The Pleasure of Growing Semi-Leafless Peas: Guest Post by John Miller of The Old School House Plantery…
Semi-leafless Peas – Photo â“’ John Miller of the Old School House Plantery
In this part of New England, peas are a traditional vegetable to serve with July 4th meals, as well as in various summertime bar-b-que and picnic salads. I am sitting here, having just picked my first pod of the year (the pea’s trip to my mouth was delayed only long enough to take the picture), knowing that I will enjoy fresh peas throughout early July. But I have more than that to appreciate. I take advantage of a quite revolution in pea growing that happened over 30 years ago. In the 1970s farmers were finding it increasingly difficult to find enough help to pick peas, one of the most labor intensive crops to harvest by hand. Unfortunately the peas grown at that time were not suited to machine harvesting so a whole new type of pea, but still recognisable as a pea, had to be developed. The end result was the “leafless” pea, although it is more correctly the semi-leafless pea.
The most noticeable characteristic of these peas is that they have very few leaves on them- hence (semi)-leafless. The upper leaves develop as tendrils, a trait that was bred into them from a particular wild type of pea cousin. The result is pods that hang in plain sight, at the top of the plant, making harvest really easy- no moving foliage around to discern green against green! An unintended benefit for me of having the pods so high is that the slugs can’t get to them first!
Pea Pods and Tendrils – Photo â“’ John Miller of the Old School House Plantery
Because all the pods mature together, another trait required for machine harvesting, I will pick the entire crop in about a ten day period (I tend to get a few pods in the first pick, the vast majority in the second, and then a few stragglers on a third pick). This fits perfectly with my busy life as I won’t be going out over an extended period to pick a few pods each time and the garden space becomes available very quickly. Like most people I imagine I will freeze the bulk of the crop and enjoy them over the coming year.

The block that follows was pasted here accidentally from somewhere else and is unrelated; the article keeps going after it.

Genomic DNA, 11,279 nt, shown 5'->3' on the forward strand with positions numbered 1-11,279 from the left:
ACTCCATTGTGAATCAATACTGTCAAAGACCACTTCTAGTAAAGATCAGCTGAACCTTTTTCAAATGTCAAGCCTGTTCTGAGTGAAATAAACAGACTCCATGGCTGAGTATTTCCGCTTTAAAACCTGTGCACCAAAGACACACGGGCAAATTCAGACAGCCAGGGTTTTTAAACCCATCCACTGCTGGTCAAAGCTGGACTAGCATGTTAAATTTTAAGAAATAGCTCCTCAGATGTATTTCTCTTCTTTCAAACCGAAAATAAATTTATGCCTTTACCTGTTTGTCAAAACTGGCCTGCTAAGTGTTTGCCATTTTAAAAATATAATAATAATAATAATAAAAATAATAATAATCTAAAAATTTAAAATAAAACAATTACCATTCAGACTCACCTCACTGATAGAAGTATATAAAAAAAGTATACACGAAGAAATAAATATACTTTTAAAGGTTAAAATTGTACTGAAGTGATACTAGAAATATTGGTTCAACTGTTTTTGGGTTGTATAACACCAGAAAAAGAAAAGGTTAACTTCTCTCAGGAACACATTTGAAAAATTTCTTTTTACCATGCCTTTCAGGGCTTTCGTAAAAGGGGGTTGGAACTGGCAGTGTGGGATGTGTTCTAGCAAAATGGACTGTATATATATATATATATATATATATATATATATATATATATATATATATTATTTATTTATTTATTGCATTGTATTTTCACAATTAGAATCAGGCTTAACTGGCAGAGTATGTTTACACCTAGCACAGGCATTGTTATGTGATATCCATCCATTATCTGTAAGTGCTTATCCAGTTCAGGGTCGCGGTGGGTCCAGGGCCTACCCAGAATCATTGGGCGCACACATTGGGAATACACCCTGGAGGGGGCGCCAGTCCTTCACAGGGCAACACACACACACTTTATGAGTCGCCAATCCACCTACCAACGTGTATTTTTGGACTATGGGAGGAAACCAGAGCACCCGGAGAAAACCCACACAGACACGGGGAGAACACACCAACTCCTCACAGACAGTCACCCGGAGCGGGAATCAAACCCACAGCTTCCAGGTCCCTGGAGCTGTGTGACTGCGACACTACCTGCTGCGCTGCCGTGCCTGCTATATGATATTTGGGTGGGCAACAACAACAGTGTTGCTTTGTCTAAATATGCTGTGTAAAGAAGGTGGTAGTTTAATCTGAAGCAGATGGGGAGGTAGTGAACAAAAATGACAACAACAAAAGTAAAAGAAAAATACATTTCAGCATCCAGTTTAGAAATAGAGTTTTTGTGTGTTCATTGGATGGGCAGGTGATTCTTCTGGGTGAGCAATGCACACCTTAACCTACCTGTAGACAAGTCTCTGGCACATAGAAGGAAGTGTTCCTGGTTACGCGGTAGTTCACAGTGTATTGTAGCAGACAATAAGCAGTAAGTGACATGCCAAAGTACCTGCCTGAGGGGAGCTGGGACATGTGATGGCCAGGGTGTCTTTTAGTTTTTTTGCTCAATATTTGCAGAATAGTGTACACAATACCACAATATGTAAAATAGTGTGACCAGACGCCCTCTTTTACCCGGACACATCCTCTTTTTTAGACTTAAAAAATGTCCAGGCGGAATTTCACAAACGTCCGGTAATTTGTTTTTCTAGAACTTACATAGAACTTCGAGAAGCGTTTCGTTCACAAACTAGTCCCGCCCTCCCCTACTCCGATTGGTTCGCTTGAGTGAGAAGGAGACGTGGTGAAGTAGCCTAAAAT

I stopped growing peas for a while because I found it very difficult to open the pods of the traditional varieties. Broken nails abounded and it was just too time consuming- dexterity and I have never been close acquaintances. With these semi-leafless peas, the pods are just –literally– bursting to be opened -and no more torn finger nails! This trait was acquired from yet another pea cousin- one that is actually a disadvantage in the wild (the plants with this genetic flaw cannot develop mature seed as a result). I would also venture that anyone with an arthritic condition in their hands would find it possible to open these pods. But –there has to be a but– you ask, “What of the flavor?” I certainly like it. I cannot speak for others but if you have ever eaten a frozen pea from the supermarket and liked it, your question is answered…
Flavor to Savor – Photo â“’ John Miller of the Old School House Plantery
‘Leafless’ Survivor Pea from Burpee – Photo courtesy Burpee
* Direct sow peas again in mid to late summer for a fall crop. Burpee’s ‘Leafless’ Survivor Pea, linked above, matures in just 70 days*
Article & Photos this post â“’Â John Miller of the Old School House Plantery
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4 Replies to “The Pleasure of Growing Semi-Leafless Peas: Guest Post by John Miller of The Old School House Plantery…”
Thank you for another wonderful post. When you freeze your peas do you par cook them first? I’m picking my first peas and snow peas of the season. I’ve just been putting them in a green salad as is.
Hi Carina, I wash, hull and blanch peas for just about a minute and a half. Then I cool the peas in ice water and bag them and freeze. Vacuum sealed bags are best. I like the blanch method for removing bacteria but others do not cook peas first – you can just hull and bag them. Let’s see what John has to say when he checks in!
Like Michaela I give them about two minutes in boiling water then cool as rapidly as I can using cold running water
(sorry, ice cubes are not part of my culture, the U.K. didn’t have such ‘foreign’ contrivances when I grew up!). No vacuum sealer here either. I put them into zip lock type sandwich bags, almost completely close them then push out as much air as I can and then seal them completely. Then straight into the freezer.
Additional note: I picked the entire crop in two harvests, probably due to the heat, but irrigated after the first pick, as we were so dry, which really helped the late pods swell. The plants are now cut off at the base and await the fennel that is coming along in plugs. These will benefit from the Nitrogen released as the roots breakdown.
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